That’s according to some new research from Lally, P., van Jaarsveld, C., Potts, H., and Wardle, J. in the  European Journal of Social Psychology 10.1002/ejsp.674. From a review at the BPS Digest Blog:

(the) team recruited 96 undergrads (mean age 27) and asked them to adopt a new health-related behaviour, to be repeated once a day for the next 84 days. The new behaviour had to be linked to a daily cue. Examples chosen by the participants included going for a 15 minute run before dinner; eating a piece of fruit with lunch; and doing 50 sit-ups after morning coffee. The participants also logged onto a website each day, to report whether they’d performed the behaviour on the previous day, and to fill out a self-report measure of the behaviour’s automaticity. Example items included ‘I do it automatically’, ‘I do it without thinking’ and ‘I’d find it hard not to do’.

Of the 82 participants who saw the study through to the end, the most common pattern of habit formation was for early repetitions of the chosen behaviour to produce the largest increases in its automaticity. Over time, further increases in automaticity dwindled until a plateau was reached beyond which extra repetitions made no difference to the automaticity achieved.

The average time to reach maximum automaticity was 66 days, although this varied greatly between participants from 18 days to a predicted 254 days (assuming the still rising rate of change in automaticity at the study end were to be continued beyond the study’s 84 days). This is much longer than most previous estimates of the time taken to acquire a new habit – for example a 1988 book claimed a behaviour is habitual once it’s been performed at least twice a month, at least ten times. In fact, even after 84 days, about half of the current study participants had failed to achieve a high enough automaticity score for their new behaviour to be considered a habit.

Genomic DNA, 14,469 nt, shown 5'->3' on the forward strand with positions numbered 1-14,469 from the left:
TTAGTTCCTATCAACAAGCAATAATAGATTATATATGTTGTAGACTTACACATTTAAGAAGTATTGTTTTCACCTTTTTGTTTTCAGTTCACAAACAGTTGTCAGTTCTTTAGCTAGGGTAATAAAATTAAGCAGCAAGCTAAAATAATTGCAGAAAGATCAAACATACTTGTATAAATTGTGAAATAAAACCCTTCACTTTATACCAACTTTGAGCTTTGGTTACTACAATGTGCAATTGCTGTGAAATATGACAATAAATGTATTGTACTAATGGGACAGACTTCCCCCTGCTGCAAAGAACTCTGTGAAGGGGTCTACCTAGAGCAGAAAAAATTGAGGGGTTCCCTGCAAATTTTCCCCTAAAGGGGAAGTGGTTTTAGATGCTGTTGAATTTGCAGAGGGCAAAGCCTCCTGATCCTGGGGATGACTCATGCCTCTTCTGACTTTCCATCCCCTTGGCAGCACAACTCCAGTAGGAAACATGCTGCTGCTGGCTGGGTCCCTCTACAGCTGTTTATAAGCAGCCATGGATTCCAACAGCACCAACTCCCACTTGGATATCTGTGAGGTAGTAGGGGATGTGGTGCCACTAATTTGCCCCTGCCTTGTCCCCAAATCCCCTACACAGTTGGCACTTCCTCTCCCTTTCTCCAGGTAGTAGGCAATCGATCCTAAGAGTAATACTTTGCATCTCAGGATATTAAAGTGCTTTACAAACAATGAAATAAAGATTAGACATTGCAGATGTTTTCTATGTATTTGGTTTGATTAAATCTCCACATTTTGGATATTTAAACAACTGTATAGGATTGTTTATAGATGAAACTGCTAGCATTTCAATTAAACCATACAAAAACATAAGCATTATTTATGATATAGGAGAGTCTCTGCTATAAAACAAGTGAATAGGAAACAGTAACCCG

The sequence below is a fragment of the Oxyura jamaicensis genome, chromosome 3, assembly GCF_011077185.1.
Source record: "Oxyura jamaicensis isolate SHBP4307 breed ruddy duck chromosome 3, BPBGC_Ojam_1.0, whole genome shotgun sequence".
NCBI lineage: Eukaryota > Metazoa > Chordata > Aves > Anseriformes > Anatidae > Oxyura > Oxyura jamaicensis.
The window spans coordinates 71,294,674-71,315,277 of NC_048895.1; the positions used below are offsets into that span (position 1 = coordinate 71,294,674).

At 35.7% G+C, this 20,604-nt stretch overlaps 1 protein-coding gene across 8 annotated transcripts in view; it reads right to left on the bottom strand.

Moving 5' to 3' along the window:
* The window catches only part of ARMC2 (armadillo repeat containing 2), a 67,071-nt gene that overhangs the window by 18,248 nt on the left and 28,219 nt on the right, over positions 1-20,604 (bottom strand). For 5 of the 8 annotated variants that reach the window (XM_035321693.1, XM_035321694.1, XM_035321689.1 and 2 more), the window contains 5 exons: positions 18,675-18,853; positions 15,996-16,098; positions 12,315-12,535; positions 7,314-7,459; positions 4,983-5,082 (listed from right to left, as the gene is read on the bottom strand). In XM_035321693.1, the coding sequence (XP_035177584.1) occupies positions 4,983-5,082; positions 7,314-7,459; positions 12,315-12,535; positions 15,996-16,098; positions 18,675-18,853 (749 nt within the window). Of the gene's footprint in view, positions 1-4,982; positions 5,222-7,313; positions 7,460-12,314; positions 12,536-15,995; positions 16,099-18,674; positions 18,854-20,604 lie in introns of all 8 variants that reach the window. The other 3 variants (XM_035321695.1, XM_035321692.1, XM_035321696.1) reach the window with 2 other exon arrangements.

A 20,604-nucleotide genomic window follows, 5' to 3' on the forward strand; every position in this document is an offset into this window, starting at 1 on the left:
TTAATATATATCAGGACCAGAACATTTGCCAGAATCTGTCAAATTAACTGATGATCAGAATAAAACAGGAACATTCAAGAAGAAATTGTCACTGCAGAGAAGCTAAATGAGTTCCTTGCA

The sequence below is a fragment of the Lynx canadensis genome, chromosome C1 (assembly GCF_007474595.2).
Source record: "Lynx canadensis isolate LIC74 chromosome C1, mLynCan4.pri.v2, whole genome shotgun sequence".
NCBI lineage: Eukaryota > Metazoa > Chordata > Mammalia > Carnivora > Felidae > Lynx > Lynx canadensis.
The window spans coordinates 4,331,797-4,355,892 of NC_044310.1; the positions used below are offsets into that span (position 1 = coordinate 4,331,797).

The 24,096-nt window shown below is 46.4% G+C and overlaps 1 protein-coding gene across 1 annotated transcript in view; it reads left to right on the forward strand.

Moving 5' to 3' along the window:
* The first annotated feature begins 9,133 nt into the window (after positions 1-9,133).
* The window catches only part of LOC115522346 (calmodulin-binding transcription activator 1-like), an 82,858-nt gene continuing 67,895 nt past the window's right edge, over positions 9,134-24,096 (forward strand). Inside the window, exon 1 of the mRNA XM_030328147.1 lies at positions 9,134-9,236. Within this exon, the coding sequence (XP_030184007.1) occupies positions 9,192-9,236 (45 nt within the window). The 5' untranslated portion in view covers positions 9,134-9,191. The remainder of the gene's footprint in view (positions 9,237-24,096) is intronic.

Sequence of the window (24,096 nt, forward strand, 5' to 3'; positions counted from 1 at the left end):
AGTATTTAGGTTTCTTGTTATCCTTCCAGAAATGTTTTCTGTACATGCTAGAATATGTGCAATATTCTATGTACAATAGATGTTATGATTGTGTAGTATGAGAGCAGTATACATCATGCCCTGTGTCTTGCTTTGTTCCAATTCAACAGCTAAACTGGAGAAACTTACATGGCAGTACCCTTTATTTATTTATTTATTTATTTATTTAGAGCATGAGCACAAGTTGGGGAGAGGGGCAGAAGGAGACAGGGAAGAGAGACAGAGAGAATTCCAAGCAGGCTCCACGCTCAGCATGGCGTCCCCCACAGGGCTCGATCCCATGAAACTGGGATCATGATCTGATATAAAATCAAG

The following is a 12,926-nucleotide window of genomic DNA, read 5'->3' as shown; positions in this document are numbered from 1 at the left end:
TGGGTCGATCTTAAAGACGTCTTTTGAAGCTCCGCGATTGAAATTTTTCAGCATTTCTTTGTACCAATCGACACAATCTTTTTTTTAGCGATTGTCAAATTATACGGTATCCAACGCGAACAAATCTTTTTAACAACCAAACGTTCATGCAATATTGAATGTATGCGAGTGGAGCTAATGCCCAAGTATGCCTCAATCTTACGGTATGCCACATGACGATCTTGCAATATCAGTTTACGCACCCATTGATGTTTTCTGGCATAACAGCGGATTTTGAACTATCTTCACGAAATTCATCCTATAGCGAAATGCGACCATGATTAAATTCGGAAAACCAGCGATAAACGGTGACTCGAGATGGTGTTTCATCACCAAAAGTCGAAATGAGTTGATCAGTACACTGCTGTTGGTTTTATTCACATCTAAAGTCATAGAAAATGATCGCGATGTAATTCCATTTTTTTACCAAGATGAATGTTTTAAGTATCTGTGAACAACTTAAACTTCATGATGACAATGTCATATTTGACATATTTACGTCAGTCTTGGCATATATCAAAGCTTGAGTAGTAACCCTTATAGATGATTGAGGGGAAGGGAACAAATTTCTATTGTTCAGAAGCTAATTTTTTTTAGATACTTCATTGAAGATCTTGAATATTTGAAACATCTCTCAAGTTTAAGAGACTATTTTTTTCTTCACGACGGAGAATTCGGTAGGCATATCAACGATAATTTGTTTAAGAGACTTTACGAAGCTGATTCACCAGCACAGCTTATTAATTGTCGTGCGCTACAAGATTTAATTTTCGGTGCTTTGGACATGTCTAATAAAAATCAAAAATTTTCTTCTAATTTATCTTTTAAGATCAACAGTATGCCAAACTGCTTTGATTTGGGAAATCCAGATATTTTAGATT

It can be very difficult to develop new habits or to break old ones. Whether it be diet, exercise, some adverse personal behavior (smoking, biting one’s nails), or adapting a new schedule or workflow procedure – they all take a concerted amount of discipline and commitment to actually achieve the desired outcome. When reading about developing habits in the past, I’ve usually seen one month bandied about as the time required to develop a new habit or break an old one. However it would appear that two months is the amount of time one needs to commit to develop a new habit. Something to keep in mind when trying improve or develop new procedures at work or home.

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